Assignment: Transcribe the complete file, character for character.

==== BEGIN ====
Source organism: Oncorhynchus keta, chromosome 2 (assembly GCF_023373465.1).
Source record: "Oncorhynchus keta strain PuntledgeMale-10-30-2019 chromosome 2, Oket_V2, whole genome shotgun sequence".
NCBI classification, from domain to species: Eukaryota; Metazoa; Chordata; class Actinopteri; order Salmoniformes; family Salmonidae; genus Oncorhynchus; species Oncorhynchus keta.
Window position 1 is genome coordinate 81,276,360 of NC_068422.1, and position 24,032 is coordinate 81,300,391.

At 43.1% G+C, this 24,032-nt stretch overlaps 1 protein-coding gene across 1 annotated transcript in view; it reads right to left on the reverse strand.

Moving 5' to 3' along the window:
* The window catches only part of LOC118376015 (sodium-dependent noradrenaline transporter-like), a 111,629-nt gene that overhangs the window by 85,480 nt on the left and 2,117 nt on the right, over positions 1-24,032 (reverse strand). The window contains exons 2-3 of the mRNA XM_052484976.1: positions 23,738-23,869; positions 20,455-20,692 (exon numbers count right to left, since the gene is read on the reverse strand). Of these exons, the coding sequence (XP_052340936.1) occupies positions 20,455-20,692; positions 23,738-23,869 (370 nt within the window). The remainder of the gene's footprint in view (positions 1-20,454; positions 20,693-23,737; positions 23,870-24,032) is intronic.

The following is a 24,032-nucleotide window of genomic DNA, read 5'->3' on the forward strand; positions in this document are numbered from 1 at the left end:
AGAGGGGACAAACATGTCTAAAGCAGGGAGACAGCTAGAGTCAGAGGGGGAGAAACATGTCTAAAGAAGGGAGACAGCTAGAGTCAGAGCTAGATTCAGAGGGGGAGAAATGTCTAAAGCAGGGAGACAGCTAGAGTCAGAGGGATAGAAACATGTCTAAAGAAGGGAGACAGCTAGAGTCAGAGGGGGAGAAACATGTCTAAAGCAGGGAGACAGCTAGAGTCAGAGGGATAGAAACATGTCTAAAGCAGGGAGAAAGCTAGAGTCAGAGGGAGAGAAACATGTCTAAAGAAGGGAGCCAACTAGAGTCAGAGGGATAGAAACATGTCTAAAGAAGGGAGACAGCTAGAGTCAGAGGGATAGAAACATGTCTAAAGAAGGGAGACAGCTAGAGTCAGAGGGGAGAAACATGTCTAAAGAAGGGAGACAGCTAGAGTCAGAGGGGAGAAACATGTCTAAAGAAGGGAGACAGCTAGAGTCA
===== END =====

Source organism: Oncorhynchus keta, chromosome 2 (assembly GCF_023373465.1).
Source record: "Oncorhynchus keta strain PuntledgeMale-10-30-2019 chromosome 2, Oket_V2, whole genome shotgun sequence".
NCBI classification, from domain to species: Eukaryota; Metazoa; Chordata; class Actinopteri; order Salmoniformes; family Salmonidae; genus Oncorhynchus; species Oncorhynchus keta.
Window position 1 is genome coordinate 81,276,360 of NC_068422.1, and position 24,032 is coordinate 81,300,391.

At 43.1% G+C, this 24,032-nt stretch overlaps 1 protein-coding gene across 1 annotated transcript in view; it reads right to left on the reverse strand.

Moving 5' to 3' along the window:
* The window catches only part of LOC118376015 (sodium-dependent noradrenaline transporter-like), a 111,629-nt gene that overhangs the window by 85,480 nt on the left and 2,117 nt on the right, over positions 1-24,032 (reverse strand). The window contains exons 2-3 of the mRNA XM_052484976.1: positions 23,738-23,869; positions 20,455-20,692 (exon numbers count right to left, since the gene is read on the reverse strand). Of these exons, the coding sequence (XP_052340936.1) occupies positions 20,455-20,692; positions 23,738-23,869 (370 nt within the window). The remainder of the gene's footprint in view (positions 1-20,454; positions 20,693-23,737; positions 23,870-24,032) is intronic.

The following is a 24,032-nucleotide window of genomic DNA, read 5'->3' on the forward strand; positions in this document are numbered from 1 at the left end:
AGAGGGGACAAACATGTCTAAAGCAGGGAGACAGCTAGAGTCAGAGGGGGAGAAACATGTCTAAAGAAGGGAGACAGCTAGAGTCAGAGCTAGATTCAGAGGGGGAGAAATGTCTAAAGCAGGGAGACAGCTAGAGTCAGAGGGATAGAAACATGTCTAAAGAAGGGAGACAGCTAGAGTCAGAGGGGGAGAAACATGTCTAAAGCAGGGAGACAGCTAGAGTCAGAGGGATAGAAACATGTCTAAAGCAGGGAGAAAGCTAGAGTCAGAGGGAGAGAAACATGTCTAAAGAAGGGAGCCAACTAGAGTCAGAGGGATAGAAACATGTCTAAAGAAGGGAGACAGCTAGAGTCAGAGGGATAGAAACATGTCTAAAGAAGGGAGACAGCTAGAGTCAGAGGGGAGAAACATGTCTAAAGAAGGGAGACAGCTAGAGTCAGAGGGGAGAAACATGTCTAAAGAAGGGAGACAGCTAGAGTCA